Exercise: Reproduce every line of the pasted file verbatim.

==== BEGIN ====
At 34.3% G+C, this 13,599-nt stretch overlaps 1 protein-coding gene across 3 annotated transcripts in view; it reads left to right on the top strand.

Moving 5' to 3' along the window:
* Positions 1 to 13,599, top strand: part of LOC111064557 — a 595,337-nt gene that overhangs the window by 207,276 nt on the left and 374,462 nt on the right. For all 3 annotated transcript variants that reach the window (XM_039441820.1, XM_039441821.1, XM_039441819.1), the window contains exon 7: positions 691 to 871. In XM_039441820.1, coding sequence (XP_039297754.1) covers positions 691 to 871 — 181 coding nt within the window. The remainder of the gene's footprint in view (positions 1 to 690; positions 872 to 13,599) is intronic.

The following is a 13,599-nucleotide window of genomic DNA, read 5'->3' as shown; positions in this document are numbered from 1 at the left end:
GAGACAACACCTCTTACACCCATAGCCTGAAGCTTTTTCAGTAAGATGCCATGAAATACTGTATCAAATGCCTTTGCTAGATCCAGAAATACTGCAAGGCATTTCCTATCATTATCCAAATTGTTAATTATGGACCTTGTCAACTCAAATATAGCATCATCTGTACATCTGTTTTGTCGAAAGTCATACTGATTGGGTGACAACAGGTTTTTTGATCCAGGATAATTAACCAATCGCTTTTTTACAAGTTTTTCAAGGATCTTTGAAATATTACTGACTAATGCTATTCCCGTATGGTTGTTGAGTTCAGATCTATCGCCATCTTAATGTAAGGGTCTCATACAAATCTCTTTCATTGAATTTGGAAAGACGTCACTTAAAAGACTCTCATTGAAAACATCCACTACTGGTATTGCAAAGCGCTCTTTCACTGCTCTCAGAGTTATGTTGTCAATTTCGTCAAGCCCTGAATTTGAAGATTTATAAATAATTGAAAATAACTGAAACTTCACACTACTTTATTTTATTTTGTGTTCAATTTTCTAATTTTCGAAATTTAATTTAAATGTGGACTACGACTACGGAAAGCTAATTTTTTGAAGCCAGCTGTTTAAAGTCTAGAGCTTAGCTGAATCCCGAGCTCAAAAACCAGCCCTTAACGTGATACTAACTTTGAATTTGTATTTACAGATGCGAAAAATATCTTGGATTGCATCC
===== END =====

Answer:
At 34.3% G+C, this 13,599-nt stretch overlaps 1 protein-coding gene across 3 annotated transcripts in view; it reads left to right on the top strand.

Moving 5' to 3' along the window:
* Positions 1 to 13,599, top strand: part of LOC111064557 — a 595,337-nt gene that overhangs the window by 207,276 nt on the left and 374,462 nt on the right. For all 3 annotated transcript variants that reach the window (XM_039441820.1, XM_039441821.1, XM_039441819.1), the window contains exon 7: positions 691 to 871. In XM_039441820.1, coding sequence (XP_039297754.1) covers positions 691 to 871 — 181 coding nt within the window. The remainder of the gene's footprint in view (positions 1 to 690; positions 872 to 13,599) is intronic.

The following is a 13,599-nucleotide window of genomic DNA, read 5'->3' as shown; positions in this document are numbered from 1 at the left end:
GAGACAACACCTCTTACACCCATAGCCTGAAGCTTTTTCAGTAAGATGCCATGAAATACTGTATCAAATGCCTTTGCTAGATCCAGAAATACTGCAAGGCATTTCCTATCATTATCCAAATTGTTAATTATGGACCTTGTCAACTCAAATATAGCATCATCTGTACATCTGTTTTGTCGAAAGTCATACTGATTGGGTGACAACAGGTTTTTTGATCCAGGATAATTAACCAATCGCTTTTTTACAAGTTTTTCAAGGATCTTTGAAATATTACTGACTAATGCTATTCCCGTATGGTTGTTGAGTTCAGATCTATCGCCATCTTAATGTAAGGGTCTCATACAAATCTCTTTCATTGAATTTGGAAAGACGTCACTTAAAAGACTCTCATTGAAAACATCCACTACTGGTATTGCAAAGCGCTCTTTCACTGCTCTCAGAGTTATGTTGTCAATTTCGTCAAGCCCTGAATTTGAAGATTTATAAATAATTGAAAATAACTGAAACTTCACACTACTTTATTTTATTTTGTGTTCAATTTTCTAATTTTCGAAATTTAATTTAAATGTGGACTACGACTACGGAAAGCTAATTTTTTGAAGCCAGCTGTTTAAAGTCTAGAGCTTAGCTGAATCCCGAGCTCAAAAACCAGCCCTTAACGTGATACTAACTTTGAATTTGTATTTACAGATGCGAAAAATATCTTGGATTGCATCC